Black Friday Entices Mexicans to Cross the Border for Shopping Deals

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Many Mexicans have adopted the American tradition of Black Friday and cross the border to go shopping, and so contribute to the regional economy.

The typical Mexican spends around $300 during a post-Thanksgiving shopping expedition to the United States, according to Alejandro Diaz Bautista, a researcher at Mexico’s College of the Northern Border.

“Black Friday represents one of the most economically important days for the San Diego region because of the boost it gets from shoppers coming across the border,” he said.

Thousands of residents of the Mexican state of Baja California start crossing the border very early in the day to take advantage of discounts that range from 20 to 80 percent.

Tom Fallon, manager of Las Americas mall just a few steps from the border, described this as the most important day of the year for sales.

“The market south of the border is extremely important - people from Mexico come to the shopping center non-stop, many arriving from the airport in Tijuana,” he said.

Tijuana resident Cesar Montijo said he comes every year on Black Friday to buy Christmas presents.

“There’s more movement going on now than last year - there are also good offers, we can take more stuff home for less money than last year,” he said.

Raul Palacios, who was traveling with his wife, said they planned which stores to visit before they came.

“It’s different every year, more people come here, store hours are longer and sometimes you really do find things cheaper. We planned which stores to see before we came.”

Javier Gutierrez, a residente of Ciudad Obregon, Sonora, said he happened to be in Tijuana on business and took the opportunity to come north and get to know this American tradition.

“The offers are really attractive. What I’m looking for above all are clothes for my family,” he said.

Read more by HS News Staff →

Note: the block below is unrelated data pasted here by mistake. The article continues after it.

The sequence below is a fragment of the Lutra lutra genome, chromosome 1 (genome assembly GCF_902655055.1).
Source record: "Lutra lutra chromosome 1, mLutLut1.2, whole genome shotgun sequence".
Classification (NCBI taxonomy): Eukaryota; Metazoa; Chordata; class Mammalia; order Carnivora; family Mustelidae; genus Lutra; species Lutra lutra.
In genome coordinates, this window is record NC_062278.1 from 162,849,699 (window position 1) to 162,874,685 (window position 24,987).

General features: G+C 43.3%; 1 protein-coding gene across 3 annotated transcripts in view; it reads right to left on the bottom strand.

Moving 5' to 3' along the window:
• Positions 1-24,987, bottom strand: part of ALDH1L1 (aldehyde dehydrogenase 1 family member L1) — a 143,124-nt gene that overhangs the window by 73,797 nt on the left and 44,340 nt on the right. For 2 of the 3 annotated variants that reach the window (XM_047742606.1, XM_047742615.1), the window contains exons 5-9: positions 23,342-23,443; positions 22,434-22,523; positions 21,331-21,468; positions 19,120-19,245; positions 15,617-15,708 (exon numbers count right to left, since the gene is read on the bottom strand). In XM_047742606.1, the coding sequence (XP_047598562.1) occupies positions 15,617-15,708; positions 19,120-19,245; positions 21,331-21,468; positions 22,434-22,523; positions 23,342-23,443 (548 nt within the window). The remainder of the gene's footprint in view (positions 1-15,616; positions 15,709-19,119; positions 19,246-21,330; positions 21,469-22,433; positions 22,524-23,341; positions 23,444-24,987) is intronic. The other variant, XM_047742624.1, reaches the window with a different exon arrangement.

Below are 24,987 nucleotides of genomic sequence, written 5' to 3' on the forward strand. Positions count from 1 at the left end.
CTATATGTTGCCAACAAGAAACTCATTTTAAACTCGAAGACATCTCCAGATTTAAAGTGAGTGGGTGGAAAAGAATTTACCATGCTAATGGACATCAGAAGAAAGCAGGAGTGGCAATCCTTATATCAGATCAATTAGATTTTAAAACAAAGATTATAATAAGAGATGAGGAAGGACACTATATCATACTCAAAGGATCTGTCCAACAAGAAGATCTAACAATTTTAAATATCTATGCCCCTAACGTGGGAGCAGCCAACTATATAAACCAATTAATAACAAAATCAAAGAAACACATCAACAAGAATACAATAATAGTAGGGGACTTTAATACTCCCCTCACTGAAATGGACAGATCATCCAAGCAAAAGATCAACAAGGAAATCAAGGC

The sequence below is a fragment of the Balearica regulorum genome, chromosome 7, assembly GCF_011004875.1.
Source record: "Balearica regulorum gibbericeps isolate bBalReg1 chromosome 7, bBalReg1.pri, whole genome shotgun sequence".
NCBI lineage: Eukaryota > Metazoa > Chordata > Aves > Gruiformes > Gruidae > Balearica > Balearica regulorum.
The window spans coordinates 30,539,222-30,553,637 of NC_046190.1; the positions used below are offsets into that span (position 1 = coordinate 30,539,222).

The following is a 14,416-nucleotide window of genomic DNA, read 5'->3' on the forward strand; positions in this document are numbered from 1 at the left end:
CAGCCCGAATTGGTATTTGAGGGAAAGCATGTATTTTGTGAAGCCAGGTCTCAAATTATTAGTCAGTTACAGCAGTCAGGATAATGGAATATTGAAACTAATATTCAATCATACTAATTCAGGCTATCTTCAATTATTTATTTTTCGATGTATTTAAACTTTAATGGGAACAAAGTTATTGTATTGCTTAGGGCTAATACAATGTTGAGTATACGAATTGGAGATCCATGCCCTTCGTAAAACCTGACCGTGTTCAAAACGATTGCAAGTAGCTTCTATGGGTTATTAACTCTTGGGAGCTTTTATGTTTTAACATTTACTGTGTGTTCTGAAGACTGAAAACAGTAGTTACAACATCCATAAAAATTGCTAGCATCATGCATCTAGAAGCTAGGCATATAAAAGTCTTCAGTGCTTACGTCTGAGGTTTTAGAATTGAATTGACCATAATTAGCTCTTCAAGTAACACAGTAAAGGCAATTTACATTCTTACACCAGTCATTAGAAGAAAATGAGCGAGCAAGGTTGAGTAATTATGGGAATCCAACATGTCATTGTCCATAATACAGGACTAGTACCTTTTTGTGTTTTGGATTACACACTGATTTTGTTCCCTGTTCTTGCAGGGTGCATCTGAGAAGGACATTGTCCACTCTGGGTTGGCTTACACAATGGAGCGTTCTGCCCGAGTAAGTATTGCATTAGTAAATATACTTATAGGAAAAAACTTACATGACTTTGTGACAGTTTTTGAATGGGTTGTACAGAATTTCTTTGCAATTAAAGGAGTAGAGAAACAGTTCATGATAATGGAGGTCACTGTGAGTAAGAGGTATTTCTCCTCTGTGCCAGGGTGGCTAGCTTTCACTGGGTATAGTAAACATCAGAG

Hostess To Shut Down After Failed Union Talks

Hostess To Shut Down After Failed Union Talks

Photo: Hostess Brands Inc.

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A U.S. bankruptcy court accepted the request by giant U.S. bread and cake producer Hostess Brands Inc. to shut down due to a strike that has derailed its recovery plan, a move that means that some 18,500 workers will be laid off.

New York Bankruptcy Judge Robert Drain approved the firm’s request for an orderly closure of its operations and the sale of its assets, the firm said in a communique.

The judge’s decision came after the firm and the union that staged the walkout were unable to reach agreement during a mediation session requested last Monday by the magistrate.

Hostess will now close 33 bakeries, 565 distribution centers and 570 outlet stores all over the country and will sell its most famous brands.

The company, based in Irving, Texas, had declared a suspension of payments to suppliers for the second time last January to try and restructure its operations with an eye toward reducing its huge debt. It also blamed its inability to return to profitability on union wages and pension costs.

The bakery company’s iconic products include Twinkies, with which Hostess launched its operations in 1930, and Ding Dongs.

Several companies have already expressed an interest in buying some of the firm’s brands.

Read more by HS News Staff →



SaturdayNovember 24, 2012